Thursday, March 11, 2021

Exploration 8 -- One Way to Use Abstract Composition Background Masks

"Crazy-papers," as I call them, start life as pages from old picture calendars or old magazines or old books.  They develop slowly, as I use them to wipe off my brush after finishing my painting projects.  Not just my brush, but also my palate paper.  

This way of using leftover acrylic paints is a "green" practice; it means less acrylic paint goes down the drain or into the wastebasket.

One of the reasons I like using "crazy-papers" as backgrounds is that some of them start life printed with text, and as today's post will show, this text can subtly peek out at viewers even after an artwork has been fully developed.  This layering adds drama to art.

One way to use my four new Abstract Composition Backbones Masks (s864, s865, s866 and s877) is this:  

(1.) Lay out a collection of crazy-papers that measure at least 9" x 11".  

Using crazy-papers as bases to build upon, lay down one of these masks on each sheet of this whimsical paper.  Directly below, I've covered crazy-paper with Abstract Composition Backbones Mask 1.

(2.) Start taming the crazy-paper chaos with daubed-on heavy-body acrylic paint.  Or soft crayons.  Or color pencils.  Or spray.  Or any combination thereof.  In the example below, I've squeezed heavy-body acrylic paint onto palette paper.  Nearby is a sponge dauber, the applicator I'll use in the next step.

(3.) With these media, use two or more border areas of a mask's imprint to guide you in extending the 6" x 6" size into a structure that's longer and wider.  

Note in the photo below:  Before using the sponge-tipped dauber to apply heavy-body paint thru Abstract Composition Backbones Mask 1 s864, I have added 2 strips of green masking tape -- one is a vertical line extending vertically upward, nearly reaching the top of the paper; the other is extending vertically downward, nearly reaching the bottom of the paper.  Notice that these tape-lines are extending from border areas of the mask. 

The taped-off areas will remain clean of daubed-on paint, when the mask has been lifted.  They will be guidelines for extending the size of the image, to stretch it from 6" x 6" to nearly 8" x 10."

Another example is below -- Abstract Composition Backbones Mask 2 s865, placed onto a sheet of crazy-paper, has been visually extended with the use of green masking tape.

Below:  Abstract Composition Backbones Mask 3 s866 is shown during the same stage of progress.  Again, masking tape lines are creating guidelines for an image larger than the original 6" x 6" print.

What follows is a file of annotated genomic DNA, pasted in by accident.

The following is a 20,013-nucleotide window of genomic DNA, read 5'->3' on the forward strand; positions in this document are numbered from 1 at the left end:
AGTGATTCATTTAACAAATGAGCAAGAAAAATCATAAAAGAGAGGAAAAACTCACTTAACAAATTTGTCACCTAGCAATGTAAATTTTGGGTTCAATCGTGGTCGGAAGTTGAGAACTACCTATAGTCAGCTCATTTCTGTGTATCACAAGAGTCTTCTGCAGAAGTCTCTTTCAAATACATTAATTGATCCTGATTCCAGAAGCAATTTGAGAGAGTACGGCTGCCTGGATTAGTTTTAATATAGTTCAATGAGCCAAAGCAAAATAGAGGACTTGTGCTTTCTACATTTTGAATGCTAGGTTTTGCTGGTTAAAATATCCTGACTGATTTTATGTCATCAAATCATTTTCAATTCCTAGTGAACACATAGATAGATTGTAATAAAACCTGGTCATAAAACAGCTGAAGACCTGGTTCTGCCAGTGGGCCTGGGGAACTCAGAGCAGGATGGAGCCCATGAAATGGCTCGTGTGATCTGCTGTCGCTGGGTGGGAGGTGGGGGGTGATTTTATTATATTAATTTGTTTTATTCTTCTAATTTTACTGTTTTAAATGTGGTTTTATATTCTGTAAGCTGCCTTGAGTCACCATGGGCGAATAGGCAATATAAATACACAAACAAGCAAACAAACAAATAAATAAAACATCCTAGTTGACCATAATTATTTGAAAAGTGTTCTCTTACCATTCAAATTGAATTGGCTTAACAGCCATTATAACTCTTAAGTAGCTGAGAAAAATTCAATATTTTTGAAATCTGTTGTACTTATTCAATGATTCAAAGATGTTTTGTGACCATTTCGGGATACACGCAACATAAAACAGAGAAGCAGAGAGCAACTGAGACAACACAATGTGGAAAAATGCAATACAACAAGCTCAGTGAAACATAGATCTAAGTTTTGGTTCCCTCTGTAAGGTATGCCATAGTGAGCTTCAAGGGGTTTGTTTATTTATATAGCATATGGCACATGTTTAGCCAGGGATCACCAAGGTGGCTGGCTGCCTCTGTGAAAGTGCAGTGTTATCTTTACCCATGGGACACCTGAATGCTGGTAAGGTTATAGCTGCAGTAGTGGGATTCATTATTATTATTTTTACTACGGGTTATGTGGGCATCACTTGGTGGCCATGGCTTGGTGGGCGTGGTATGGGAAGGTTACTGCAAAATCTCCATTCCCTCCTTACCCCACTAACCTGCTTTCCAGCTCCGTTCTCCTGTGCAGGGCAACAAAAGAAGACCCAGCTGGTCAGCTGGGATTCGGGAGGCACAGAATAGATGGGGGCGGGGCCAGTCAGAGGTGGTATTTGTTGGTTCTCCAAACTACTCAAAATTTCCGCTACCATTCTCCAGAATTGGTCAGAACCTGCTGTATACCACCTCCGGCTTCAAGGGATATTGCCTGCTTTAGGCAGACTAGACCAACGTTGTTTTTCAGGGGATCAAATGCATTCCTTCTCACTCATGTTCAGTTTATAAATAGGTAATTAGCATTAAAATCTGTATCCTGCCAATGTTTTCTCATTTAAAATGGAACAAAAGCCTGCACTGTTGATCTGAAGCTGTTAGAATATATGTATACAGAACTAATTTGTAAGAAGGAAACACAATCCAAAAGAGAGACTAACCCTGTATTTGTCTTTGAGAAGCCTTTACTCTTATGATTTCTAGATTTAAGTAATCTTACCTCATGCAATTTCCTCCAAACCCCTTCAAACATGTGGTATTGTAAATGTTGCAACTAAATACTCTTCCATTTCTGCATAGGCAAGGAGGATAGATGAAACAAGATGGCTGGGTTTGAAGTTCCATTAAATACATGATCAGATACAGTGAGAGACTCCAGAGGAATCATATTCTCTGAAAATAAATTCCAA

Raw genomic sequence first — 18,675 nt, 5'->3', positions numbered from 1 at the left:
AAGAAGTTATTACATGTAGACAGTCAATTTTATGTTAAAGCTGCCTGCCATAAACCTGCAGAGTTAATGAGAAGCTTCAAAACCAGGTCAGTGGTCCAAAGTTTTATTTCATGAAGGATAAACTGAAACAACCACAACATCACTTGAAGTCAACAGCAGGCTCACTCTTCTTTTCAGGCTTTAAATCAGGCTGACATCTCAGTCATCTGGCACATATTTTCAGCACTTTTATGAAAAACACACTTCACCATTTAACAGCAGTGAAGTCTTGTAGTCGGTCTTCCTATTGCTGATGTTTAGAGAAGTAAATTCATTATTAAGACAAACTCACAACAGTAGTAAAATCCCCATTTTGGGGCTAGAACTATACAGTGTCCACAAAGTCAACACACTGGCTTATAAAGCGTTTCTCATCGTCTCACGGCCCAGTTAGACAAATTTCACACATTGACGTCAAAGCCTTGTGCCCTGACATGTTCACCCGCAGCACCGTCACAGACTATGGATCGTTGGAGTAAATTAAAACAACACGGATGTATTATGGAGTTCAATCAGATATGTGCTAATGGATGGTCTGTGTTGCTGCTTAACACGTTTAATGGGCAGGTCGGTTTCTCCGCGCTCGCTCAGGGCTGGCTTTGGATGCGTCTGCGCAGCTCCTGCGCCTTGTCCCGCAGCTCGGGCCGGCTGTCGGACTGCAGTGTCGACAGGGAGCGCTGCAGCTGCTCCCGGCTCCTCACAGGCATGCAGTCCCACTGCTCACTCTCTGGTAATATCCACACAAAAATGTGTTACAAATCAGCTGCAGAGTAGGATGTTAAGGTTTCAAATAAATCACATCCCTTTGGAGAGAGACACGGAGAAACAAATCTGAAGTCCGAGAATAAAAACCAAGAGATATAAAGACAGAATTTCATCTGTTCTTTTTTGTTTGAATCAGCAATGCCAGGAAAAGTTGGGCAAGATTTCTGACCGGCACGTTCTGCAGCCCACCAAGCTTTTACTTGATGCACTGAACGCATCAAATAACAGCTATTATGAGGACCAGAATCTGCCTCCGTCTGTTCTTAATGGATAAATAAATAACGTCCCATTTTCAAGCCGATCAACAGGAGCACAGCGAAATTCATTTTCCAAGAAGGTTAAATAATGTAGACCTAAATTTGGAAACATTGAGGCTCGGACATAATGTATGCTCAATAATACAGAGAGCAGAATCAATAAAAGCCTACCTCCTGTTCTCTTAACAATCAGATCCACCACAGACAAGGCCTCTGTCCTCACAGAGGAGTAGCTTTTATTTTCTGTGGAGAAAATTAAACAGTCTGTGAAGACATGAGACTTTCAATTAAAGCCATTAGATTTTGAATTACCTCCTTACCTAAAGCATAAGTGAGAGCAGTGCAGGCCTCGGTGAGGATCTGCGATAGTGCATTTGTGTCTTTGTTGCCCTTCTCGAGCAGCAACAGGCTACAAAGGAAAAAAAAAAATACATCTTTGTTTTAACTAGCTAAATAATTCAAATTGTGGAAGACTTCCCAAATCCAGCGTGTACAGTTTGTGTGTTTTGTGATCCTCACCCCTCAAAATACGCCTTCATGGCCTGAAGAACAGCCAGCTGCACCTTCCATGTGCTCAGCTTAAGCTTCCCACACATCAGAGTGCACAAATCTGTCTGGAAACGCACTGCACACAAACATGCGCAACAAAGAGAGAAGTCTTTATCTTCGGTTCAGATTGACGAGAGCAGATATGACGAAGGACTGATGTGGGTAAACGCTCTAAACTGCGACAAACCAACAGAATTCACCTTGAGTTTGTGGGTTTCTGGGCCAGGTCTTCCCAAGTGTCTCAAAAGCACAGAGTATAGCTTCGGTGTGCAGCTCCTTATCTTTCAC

In the next photo, you can see that Abstract Composition Backbones Mask 3 s866 has been lifted off its background paper.  And if you look closely, you'll notice that some of the paper's original text is peeking thru.

(3.) Bring the piece into partial organization or complete organization.  You are create a world of your own that has visual logic and structure, with a little or a lot of "chaos" to set a spark!


Above:  The original print made with Abstract Composition Backbones Mask 1 s864 has been extended using guidelines provided by masking tape, as well as additional linework made with Sharpie markers.  I also used markers in increase the contrast in the focal point area, placing very dark values next to near-white values.  (A soon-upcoming post will discuss values in depth.)

Below:  Abstract Composition Backbones Mask 2 s865 was the basis for this finished abstract.  After the mask had been lifted, I did a light spattering with yellow paint.  With the same yellow, I added linework.  And I used a Gelato crayon to darken areas around the original print.


Above:  Abstract Composition Backbones Mask 3 s866, now finished, retains the paper's original text that peeks thru layers of paint.

Again, I've added linework, both to heighten contrast in the focal area and to elongate the image. With a Gelato crayon, I've darkened selected areas.

Below:  This artwork created with  Abstract Composition Backbones Mask 4 s867 started its journey in the same way, but after lifting the mask from its background paper, I veered in a new direction, completing the piece with linework and collage....


Abstract Composition Backbones Masks 1, 2, 3 and 4 look like this --






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